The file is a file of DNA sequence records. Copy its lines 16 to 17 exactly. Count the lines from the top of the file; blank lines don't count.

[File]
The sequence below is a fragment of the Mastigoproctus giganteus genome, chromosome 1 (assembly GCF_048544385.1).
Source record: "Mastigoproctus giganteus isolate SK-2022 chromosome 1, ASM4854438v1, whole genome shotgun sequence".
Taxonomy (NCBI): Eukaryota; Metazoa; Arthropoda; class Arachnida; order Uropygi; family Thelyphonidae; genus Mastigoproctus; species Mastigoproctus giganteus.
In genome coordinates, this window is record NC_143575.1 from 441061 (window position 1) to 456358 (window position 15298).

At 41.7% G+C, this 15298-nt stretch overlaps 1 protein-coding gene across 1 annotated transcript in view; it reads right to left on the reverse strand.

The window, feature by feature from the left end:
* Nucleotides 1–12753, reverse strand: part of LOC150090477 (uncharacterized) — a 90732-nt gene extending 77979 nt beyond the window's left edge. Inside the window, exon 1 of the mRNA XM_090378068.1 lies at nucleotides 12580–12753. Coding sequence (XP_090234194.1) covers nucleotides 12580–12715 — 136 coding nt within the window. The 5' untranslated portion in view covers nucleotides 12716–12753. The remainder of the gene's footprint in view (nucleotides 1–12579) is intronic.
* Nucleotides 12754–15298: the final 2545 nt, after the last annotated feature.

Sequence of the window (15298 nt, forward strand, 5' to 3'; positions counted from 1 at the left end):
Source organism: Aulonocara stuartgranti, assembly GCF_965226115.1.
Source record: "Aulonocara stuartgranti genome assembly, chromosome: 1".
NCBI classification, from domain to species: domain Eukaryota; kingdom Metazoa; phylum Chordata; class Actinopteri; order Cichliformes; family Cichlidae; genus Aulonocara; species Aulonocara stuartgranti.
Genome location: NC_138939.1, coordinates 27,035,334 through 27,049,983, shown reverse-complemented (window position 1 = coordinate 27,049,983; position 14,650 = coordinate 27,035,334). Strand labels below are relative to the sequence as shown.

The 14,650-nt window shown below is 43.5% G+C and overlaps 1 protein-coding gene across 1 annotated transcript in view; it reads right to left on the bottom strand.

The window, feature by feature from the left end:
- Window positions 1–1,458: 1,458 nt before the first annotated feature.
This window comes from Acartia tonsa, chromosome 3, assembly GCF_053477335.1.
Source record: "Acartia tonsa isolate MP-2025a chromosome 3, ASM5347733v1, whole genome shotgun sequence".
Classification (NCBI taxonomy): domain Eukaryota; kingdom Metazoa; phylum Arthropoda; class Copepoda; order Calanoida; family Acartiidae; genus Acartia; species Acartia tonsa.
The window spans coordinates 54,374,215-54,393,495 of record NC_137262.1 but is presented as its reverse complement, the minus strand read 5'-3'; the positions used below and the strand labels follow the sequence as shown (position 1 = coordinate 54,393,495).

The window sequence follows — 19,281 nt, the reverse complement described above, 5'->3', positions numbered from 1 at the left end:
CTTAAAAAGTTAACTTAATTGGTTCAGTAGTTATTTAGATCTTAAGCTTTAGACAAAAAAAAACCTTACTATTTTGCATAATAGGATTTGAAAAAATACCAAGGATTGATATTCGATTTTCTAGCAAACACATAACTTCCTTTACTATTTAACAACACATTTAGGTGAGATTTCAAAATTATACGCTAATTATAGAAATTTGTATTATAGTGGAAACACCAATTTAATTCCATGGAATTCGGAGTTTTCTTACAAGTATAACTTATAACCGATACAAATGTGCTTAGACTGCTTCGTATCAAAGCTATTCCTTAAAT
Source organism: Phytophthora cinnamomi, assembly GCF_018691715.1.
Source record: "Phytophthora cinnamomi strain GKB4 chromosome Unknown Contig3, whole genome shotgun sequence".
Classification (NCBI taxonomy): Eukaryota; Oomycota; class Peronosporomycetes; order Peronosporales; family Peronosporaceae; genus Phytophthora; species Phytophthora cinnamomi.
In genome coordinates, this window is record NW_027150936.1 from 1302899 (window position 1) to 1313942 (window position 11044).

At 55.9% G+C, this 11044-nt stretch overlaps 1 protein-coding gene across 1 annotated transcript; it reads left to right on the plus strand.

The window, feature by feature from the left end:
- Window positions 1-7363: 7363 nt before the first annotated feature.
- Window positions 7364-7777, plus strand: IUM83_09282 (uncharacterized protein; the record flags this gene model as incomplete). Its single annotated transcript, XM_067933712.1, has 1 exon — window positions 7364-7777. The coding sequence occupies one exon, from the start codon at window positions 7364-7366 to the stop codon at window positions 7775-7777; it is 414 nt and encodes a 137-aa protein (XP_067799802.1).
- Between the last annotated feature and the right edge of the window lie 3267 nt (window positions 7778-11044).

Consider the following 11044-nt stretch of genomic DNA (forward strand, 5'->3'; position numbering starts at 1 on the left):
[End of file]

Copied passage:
- Window positions 1–1,458: 1,458 nt before the first annotated feature.
This window comes from Acartia tonsa, chromosome 3, assembly GCF_053477335.1.